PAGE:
US10248996B2 2009-01-28 2019-04-02 Headwater Research Llc Method for operating a wireless end-user device mobile payment agent
US10321320B2 2009-01-28 2019-06-11 Headwater Research Llc Wireless network buffered message system
US10320990B2 * 2009-01-28 2019-06-11 Headwater Research Llc Device assisted CDR creation, aggregation, mediation and billing
US10326675B2 2009-01-28 2019-06-18 Headwater Research Llc Flow tagging for service policy implementation
US10462627B2 2009-01-28 2019-10-29 Headwater Research Llc Service plan design, user interfaces, application programming interfaces, and device management
US10492102B2 2009-01-28 2019-11-26 Headwater Research Llc Intermediate networking devices
US10536983B2 2009-01-28 2020-01-14 Headwater Research Llc Enterprise access control and accounting allocation for access networks
US10681179B2 2009-01-28 2020-06-09 Headwater Research Llc Enhanced curfew and protection associated with a device group
US10715342B2 2009-01-28 2020-07-14 Headwater Research Llc Managing service user discovery and service launch object placement on a device
US10716006B2 2009-01-28 2020-07-14 Headwater Research Llc End user device that secures an association of application to service policy with an application certificate check
US10771980B2 2009-01-28 2020-09-08 Headwater Research Llc Communications device with secure data path processing agents
US10779177B2 2009-01-28 2020-09-15 Headwater Research Llc Device group partitions and settlement platform
US10783581B2 2009-01-28 2020-09-22 Headwater Research Llc Wireless end-user device providing ambient or sponsored services
US10791471B2 2009-01-28 2020-09-29 Headwater Research Llc System and method for wireless network offloading
US10798252B2 2009-01-28 2020-10-06 Headwater Research Llc System and method for providing user notifications
US10841839B2 2009-01-28 2020-11-17 Headwater Research Llc Security, fraud detection, and fraud mitigation in device-assisted services systems
US10985977B2 2009-01-28 2021-04-20 Headwater Research Llc Quality of service for device assisted services
US11218854B2 2009-01-28 2022-01-04 Headwater Research Llc Service plan design, user interfaces, application programming interfaces, and device management
US11363496B2 2019-11-25 2022-06-14 Headwater Research Llc Intermediate networking devices
Family To Family Citations
AU782333B2 * 1999-11-23 2005-07-21 Escom Corporation Electronic message filter having a whitelist database and a quarantining mechanism
EP1133101A1 * 2000-03-07 2001-09-12 BRITISH TELECOMMUNICATIONS public limited company Data distribution
US20020055876A1 * 2000-11-07 2002-05-09 Thilo Gabler Method and apparatus for interactive advertising using user responses
NL1018494C2 2001-07-09 2003-01-10 Koninkl Kpn Nv Method and system for delivering a service to a client through a service process.
US7283830B2 * 2002-01-29 2007-10-16 Motricity, Inc. Wireless device hub system and method
US7574447B2 2003-04-08 2009-08-11 United Parcel Service Of America, Inc. Inbound package tracking systems and methods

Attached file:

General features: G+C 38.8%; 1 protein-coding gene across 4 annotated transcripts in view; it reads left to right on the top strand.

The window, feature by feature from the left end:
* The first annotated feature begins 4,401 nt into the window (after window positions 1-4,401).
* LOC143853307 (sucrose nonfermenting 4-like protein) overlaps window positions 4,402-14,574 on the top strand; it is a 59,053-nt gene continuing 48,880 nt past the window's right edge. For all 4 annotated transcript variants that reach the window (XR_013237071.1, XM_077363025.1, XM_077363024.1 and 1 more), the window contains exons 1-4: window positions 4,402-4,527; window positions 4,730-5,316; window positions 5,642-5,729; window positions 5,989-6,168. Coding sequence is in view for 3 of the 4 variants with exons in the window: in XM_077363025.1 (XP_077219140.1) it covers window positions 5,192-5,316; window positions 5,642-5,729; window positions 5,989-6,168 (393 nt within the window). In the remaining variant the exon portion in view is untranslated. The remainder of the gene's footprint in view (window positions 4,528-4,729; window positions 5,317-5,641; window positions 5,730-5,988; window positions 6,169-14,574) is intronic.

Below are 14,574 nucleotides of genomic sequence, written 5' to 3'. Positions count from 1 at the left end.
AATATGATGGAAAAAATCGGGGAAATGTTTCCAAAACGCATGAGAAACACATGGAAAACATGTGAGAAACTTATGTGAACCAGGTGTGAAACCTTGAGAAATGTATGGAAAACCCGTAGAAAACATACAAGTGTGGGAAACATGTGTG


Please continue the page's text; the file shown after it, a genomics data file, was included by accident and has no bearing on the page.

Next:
US7305404B2 * 2003-10-21 2007-12-04 United Parcel Service Of America, Inc. Data structure and management system for a superset of relational databases
JP4711954B2 * 2004-03-04 2011-06-29 株式会社Access Wireless communication terminal synchronization method, wireless communication system, wireless communication terminal, and server
US20050267821A1 * 2004-05-14 2005-12-01 United Parcel Service Of America, Inc. Address validation mode switch
US20060101124A1 * 2004-11-10 2006-05-11 Landis Michael D Method and apparatus for mass email transmission
WO2006083694A2 * 2005-01-28 2006-08-10 United Parcel Service Of America, Inc. Registration and maintenance of address data for each service point in a territory
US9569772B2 * 2005-12-21 2017-02-14 Patent Navigation Inc Enhancing bank card security with a mobile device
US9001673B2 * 2009-12-29 2015-04-07 Ebay Inc. Outgoing communications inventory
US20120084152A1 * 2010-10-01 2012-04-05 Marlimar Interactive, Llc Offer Message Flow System
US9811837B2 2012-06-29 2017-11-07 Mastercard International Incorporated System and method for setting a product watch on transaction data
US9934511B2 2012-06-29 2018-04-03 Mastercard International Incorporated System and method for determining merchant location and availability using transaction data
US10332088B2 2012-08-01 2019-06-25 Mastercard International Incorporated System and method for setting a hot product alert on transaction data
US9785945B2 2012-08-01 2017-10-10 Mastercard International Incorporated System and method for preventing multiple refunds and chargebacks
US9818152B2 2012-10-18 2017-11-14 Mastercard International Incorporated System and method for allowing forward-sold goods purchased via credit/debit card to be resold
US10742046B2 * 2012-12-03 2020-08-11 ChargeItSpot, LLC System and method for providing interconnected and secure mobile device charging stations